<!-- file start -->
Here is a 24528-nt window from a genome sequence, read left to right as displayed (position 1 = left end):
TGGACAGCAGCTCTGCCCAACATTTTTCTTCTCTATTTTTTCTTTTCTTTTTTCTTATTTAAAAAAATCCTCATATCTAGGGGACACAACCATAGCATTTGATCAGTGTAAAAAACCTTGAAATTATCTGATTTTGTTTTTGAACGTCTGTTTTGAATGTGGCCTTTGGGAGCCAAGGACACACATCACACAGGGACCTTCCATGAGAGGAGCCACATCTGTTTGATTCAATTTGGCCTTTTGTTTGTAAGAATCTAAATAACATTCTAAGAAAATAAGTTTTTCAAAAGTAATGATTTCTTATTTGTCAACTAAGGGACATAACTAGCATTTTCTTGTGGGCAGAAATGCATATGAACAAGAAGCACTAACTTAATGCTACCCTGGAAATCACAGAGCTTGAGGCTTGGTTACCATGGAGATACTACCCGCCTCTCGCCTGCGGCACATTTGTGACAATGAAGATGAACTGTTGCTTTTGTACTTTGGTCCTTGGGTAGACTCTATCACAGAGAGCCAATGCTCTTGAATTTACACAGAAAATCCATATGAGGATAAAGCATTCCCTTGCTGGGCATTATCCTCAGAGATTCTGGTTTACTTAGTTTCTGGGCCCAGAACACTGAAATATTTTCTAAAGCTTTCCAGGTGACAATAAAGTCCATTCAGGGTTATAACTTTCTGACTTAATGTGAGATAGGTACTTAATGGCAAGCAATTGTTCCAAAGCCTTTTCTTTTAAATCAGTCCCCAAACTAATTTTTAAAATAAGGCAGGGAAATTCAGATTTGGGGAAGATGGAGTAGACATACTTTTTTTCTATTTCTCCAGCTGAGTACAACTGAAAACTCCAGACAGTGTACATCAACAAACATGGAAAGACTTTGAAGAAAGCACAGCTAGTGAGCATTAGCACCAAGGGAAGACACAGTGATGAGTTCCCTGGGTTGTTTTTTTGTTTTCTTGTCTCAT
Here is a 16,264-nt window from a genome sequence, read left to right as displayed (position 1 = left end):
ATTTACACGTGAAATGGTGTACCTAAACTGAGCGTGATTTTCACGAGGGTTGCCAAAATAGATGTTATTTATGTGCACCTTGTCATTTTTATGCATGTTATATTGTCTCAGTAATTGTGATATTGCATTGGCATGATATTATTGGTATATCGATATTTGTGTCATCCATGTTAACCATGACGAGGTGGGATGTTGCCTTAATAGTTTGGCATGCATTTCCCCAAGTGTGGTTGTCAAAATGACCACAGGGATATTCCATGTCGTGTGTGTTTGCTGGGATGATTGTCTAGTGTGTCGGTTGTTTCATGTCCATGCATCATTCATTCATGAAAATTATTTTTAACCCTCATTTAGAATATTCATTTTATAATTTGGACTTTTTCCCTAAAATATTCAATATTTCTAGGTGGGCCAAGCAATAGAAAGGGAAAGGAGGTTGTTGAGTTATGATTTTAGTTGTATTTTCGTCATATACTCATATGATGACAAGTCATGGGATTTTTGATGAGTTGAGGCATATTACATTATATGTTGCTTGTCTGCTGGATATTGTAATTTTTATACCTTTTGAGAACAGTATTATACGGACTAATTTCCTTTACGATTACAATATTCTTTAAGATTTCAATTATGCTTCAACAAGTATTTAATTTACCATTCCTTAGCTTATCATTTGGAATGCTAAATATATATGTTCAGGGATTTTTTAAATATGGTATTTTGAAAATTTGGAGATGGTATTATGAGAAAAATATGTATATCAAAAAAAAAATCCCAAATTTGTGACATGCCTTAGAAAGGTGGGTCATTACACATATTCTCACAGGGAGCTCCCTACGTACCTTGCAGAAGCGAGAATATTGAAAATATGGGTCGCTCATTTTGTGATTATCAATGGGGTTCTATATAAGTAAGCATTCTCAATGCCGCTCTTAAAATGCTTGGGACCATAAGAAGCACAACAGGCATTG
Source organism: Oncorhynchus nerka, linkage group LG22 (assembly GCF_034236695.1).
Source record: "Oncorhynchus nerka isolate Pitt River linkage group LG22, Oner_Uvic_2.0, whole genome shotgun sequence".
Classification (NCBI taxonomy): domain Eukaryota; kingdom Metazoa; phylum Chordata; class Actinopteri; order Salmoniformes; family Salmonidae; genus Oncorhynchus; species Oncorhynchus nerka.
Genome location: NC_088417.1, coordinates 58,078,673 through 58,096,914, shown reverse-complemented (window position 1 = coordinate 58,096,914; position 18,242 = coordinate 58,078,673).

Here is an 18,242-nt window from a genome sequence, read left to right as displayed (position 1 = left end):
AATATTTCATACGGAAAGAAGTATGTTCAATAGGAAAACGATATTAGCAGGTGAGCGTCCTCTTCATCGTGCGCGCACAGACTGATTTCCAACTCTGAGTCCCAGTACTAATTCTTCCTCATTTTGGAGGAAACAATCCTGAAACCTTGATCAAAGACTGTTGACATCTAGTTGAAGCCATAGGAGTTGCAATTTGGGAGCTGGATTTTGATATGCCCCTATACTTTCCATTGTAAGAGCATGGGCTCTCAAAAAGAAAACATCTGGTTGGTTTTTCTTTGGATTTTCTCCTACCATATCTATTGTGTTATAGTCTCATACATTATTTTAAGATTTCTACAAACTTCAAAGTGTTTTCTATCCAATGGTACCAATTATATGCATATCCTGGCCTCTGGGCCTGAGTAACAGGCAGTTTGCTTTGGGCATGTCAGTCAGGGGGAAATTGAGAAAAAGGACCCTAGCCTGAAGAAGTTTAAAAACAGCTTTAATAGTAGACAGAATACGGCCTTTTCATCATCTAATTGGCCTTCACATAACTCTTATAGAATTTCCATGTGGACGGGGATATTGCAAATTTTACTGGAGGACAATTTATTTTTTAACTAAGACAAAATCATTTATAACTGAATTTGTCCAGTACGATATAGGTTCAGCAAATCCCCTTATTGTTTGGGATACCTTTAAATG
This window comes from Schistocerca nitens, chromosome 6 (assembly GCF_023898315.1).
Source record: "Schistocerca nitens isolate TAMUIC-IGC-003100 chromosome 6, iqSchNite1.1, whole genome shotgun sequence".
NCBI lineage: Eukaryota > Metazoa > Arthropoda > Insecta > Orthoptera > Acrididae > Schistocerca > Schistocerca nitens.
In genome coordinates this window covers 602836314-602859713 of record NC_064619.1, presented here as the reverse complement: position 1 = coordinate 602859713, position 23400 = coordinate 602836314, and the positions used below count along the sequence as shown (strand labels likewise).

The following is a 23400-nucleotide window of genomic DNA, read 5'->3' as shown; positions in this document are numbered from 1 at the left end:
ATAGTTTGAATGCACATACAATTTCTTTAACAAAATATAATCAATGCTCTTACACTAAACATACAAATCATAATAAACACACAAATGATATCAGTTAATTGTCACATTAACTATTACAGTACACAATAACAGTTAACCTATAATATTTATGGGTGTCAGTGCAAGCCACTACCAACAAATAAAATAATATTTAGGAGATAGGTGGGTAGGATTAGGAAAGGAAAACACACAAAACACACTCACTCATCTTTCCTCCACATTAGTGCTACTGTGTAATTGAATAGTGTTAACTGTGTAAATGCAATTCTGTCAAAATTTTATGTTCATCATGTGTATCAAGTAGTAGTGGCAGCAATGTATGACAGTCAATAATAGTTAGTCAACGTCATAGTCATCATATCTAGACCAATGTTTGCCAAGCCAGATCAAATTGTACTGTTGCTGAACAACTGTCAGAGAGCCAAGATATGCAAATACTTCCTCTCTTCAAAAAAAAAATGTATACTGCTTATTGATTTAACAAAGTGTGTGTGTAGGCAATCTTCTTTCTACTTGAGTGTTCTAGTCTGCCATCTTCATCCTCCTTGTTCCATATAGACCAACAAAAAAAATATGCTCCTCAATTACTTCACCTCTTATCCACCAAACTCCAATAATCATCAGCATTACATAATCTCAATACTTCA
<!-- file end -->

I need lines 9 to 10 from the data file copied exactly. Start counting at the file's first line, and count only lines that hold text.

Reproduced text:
Here is an 18,242-nt window from a genome sequence, read left to right as displayed (position 1 = left end):
AATATTTCATACGGAAAGAAGTATGTTCAATAGGAAAACGATATTAGCAGGTGAGCGTCCTCTTCATCGTGCGCGCACAGACTGATTTCCAACTCTGAGTCCCAGTACTAATTCTTCCTCATTTTGGAGGAAACAATCCTGAAACCTTGATCAAAGACTGTTGACATCTAGTTGAAGCCATAGGAGTTGCAATTTGGGAGCTGGATTTTGATATGCCCCTATACTTTCCATTGTAAGAGCATGGGCTCTCAAAAAGAAAACATCTGGTTGGTTTTTCTTTGGATTTTCTCCTACCATATCTATTGTGTTATAGTCTCATACATTATTTTAAGATTTCTACAAACTTCAAAGTGTTTTCTATCCAATGGTACCAATTATATGCATATCCTGGCCTCTGGGCCTGAGTAACAGGCAGTTTGCTTTGGGCATGTCAGTCAGGGGGAAATTGAGAAAAAGGACCCTAGCCTGAAGAAGTTTAAAAACAGCTTTAATAGTAGACAGAATACGGCCTTTTCATCATCTAATTGGCCTTCACATAACTCTTATAGAATTTCCATGTGGACGGGGATATTGCAAATTTTACTGGAGGACAATTTATTTTTTAACTAAGACAAAATCATTTATAACTGAATTTGTCCAGTACGATATAGGTTCAGCAAATCCCCTTATTGTTTGGGATACCTTTAAATG